After listening to several people talk about the increased use of analytics in the NCAA Tournament selection process, I got curious as to how accurate those ranking systems were relative to selection.
The KPI Rankings performed very well in 2015. When comparing KPI with other computer ranking systems (RPI, ESPN BPI, KenPom, and Sagarin), KPI tied with KenPom for the most correct teams in the field (66) and was the most accurate in projecting seeds (margin of error of 2.73 spots, the equivalent of 0.68 seed lines per team). KPI projected seed lines 35% closer than any other metric compared.
Teams Accurately Predicted in the NCAA Tournament Field:
- 66, KPI
- 66, KenPom
- 65, Sagarin
- 64, RPI
- 64, ESPN BPI
Margin of Error in Rankings (This is measured as the difference between the given metric and the actual 1-68 List for teams correctly projected in the field):
- 2.73, KPI
- 4.17, Sagarin
- 4.33, RPI
- 5.14, KenPom
- 5.17, ESPN BPI
Teams Projected Accurately Within Zero, One, or Two Spots (0.5 seeds) of Actual 1-68 List:
- 43, KPI
- 33, RPI
- 27, Sagarin
- 23, KenPom
- 21, ESPN BPI
Teams Missed by More Than 10 Spots (2.5 seeds) of Actual 1-68 List:
- 2, KPI
- 4, Sagarin
- 7, RPI
- 8, KenPom
- 9, ESPN BPI
KPI missed on the selection of both Purdue and UCLA. Admittedly, Purdue belonged in the field. They finished .0021 behind Old Dominion in the final rankings after Sunday’s games. Had some things gone differently on Sunday (namely if Old Dominion non-conference opponents VCU and Georgia State both lost), the data would have flipped just enough to get 67/68 teams. It didn’t, and I own it.
The second miss by KPI relative to selection was UCLA (No. 54) being selected instead of Colorado State (No. 30). Colorado State was better in the non-conference (No. 12 Non-Conference KPI, No. 60 in Conference KPI) while UCLA was better in conference play (No. 87 in Non-Conference KPI, No. 50 in Conference KPI).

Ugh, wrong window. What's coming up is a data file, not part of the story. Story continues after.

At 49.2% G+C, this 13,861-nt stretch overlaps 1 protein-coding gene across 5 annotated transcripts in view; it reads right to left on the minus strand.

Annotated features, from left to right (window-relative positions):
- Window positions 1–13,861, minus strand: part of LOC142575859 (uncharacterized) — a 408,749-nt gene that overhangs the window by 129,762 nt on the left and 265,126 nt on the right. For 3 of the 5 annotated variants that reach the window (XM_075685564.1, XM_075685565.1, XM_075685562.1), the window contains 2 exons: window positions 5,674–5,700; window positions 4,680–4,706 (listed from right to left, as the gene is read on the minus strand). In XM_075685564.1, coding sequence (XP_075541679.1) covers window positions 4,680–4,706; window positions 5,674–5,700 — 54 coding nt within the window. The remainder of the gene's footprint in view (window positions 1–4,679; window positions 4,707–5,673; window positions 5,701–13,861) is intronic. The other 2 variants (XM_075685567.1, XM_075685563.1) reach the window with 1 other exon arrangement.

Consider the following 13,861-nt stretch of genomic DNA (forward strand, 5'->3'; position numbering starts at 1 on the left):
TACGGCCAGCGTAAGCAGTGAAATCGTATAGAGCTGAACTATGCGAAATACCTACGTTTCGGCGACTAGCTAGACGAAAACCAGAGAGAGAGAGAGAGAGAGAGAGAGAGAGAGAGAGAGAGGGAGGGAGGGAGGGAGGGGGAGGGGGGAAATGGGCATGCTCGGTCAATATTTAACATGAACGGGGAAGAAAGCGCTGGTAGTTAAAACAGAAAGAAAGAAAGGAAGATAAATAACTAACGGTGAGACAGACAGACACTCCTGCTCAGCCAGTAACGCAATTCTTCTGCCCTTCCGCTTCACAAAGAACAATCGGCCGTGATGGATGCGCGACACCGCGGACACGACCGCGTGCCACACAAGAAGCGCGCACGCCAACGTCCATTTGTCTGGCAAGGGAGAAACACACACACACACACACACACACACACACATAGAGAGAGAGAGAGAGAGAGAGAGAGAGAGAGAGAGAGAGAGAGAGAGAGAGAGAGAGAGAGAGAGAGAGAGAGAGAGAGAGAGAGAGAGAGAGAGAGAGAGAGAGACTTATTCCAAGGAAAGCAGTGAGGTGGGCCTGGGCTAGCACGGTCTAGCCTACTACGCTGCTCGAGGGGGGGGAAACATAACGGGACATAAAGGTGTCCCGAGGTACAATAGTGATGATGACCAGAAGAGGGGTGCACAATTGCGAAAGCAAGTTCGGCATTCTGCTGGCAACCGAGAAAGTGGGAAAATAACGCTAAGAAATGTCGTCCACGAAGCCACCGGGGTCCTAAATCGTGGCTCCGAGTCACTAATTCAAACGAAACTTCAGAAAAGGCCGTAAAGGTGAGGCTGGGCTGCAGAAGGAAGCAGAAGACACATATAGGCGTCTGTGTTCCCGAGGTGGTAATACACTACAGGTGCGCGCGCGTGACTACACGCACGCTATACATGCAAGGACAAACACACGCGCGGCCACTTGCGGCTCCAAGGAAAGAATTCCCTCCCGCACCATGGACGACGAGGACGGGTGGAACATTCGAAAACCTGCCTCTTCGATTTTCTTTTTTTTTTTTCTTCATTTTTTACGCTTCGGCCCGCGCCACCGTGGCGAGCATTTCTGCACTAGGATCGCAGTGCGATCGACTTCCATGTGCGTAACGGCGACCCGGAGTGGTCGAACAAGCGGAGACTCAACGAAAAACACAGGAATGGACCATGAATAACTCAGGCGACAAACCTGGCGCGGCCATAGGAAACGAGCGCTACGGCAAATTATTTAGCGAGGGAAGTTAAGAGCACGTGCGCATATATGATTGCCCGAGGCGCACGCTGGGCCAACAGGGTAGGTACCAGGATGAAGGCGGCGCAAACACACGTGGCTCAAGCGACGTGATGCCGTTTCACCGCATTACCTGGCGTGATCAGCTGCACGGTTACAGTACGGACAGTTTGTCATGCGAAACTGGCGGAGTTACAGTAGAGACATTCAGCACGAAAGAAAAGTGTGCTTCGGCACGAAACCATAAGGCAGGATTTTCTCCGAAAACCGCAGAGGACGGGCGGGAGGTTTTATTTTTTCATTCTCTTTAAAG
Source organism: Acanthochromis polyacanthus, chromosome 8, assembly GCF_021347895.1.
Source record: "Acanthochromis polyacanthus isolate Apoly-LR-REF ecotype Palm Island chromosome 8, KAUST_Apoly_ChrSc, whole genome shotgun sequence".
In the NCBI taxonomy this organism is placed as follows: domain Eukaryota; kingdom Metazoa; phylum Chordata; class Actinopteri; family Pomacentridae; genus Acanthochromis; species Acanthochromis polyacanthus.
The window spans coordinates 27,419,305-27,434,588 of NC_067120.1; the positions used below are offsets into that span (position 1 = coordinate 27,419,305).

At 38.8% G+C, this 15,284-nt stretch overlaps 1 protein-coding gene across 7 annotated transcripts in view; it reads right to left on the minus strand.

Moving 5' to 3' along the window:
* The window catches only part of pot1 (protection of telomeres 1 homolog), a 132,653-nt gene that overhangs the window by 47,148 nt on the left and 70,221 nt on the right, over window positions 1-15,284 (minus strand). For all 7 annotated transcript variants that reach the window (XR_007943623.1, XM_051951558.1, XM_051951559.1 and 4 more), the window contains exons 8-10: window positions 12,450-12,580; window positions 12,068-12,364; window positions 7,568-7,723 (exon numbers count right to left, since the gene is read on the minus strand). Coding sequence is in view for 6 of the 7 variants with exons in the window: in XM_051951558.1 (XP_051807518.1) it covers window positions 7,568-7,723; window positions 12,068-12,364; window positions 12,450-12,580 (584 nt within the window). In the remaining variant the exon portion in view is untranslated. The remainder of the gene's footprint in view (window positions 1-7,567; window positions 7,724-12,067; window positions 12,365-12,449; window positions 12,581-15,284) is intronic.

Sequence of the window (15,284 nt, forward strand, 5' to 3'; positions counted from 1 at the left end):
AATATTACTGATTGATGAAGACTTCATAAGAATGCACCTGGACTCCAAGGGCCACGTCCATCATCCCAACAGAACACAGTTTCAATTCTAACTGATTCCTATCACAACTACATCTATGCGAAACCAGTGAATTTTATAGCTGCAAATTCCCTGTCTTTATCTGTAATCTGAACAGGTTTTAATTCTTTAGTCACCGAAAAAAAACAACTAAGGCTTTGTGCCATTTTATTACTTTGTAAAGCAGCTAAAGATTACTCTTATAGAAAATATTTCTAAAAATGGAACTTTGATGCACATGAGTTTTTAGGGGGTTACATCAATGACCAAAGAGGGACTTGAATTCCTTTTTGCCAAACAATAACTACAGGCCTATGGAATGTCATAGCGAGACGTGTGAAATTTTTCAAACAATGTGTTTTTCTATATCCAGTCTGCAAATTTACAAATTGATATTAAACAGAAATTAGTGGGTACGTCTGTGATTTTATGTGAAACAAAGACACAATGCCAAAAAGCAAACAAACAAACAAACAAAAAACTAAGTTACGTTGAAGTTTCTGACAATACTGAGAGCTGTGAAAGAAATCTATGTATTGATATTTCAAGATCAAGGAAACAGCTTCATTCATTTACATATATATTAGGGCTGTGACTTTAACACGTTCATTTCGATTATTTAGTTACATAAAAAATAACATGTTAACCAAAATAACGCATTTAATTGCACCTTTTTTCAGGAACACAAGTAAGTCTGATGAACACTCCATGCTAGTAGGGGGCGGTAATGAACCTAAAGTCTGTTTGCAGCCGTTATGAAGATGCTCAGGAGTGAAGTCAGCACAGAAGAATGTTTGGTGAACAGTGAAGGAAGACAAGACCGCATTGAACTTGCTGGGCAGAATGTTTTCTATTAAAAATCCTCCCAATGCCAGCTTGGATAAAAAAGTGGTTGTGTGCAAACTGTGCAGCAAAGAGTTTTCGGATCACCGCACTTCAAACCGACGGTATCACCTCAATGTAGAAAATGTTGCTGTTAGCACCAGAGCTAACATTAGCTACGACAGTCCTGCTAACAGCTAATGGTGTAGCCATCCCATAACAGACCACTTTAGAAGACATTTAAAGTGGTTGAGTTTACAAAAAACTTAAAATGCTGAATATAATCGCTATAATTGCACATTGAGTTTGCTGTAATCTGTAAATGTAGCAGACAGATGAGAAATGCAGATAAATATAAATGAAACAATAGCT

The top seeds in the NIT (predetermined to be the first four teams left out of the NCAA Tournament) were Colorado State, Old Dominion, Richmond, and Temple. These were also the top four teams by KPI that were left out of the NCAA Tournament, a perfect match.
The KPI algorithm is intended to rank teams on a game-by-game basis, breaking data down to its finest detail. Each game counts as one and is averaged together for a composite ranking. Factors include (but trust me, is not limited to) the game result, the location of the game, the score, and the quality of the opponent. Every detail that can create and advantage if offset. A score of -1.0 is approximately the worst loss, a score of +1.0 is approximately the best win, and a zero is a virtual tie on a neutral floor. All teams began the season at zero. Because games are being ranked, a team’s resume can also be ranked from best win to worst loss and queried out based on specified criteria (i.e. home only, conference only, etc.).
It is important to note the intended purpose of each given ranking. KPI is intended to “rank resumes” in order to determine the most qualified field of 68 teams. There is no human interference in the math, just a multi-step algorithm ranking performance. Other ranking systems may have different definitions (may focus more on offensive/defensive efficiency for example). There is nothing “wrong” with any system as long as it is mathematically sound and its purpose is understood by those using it.
Full Data on Accuracy of Each Metric: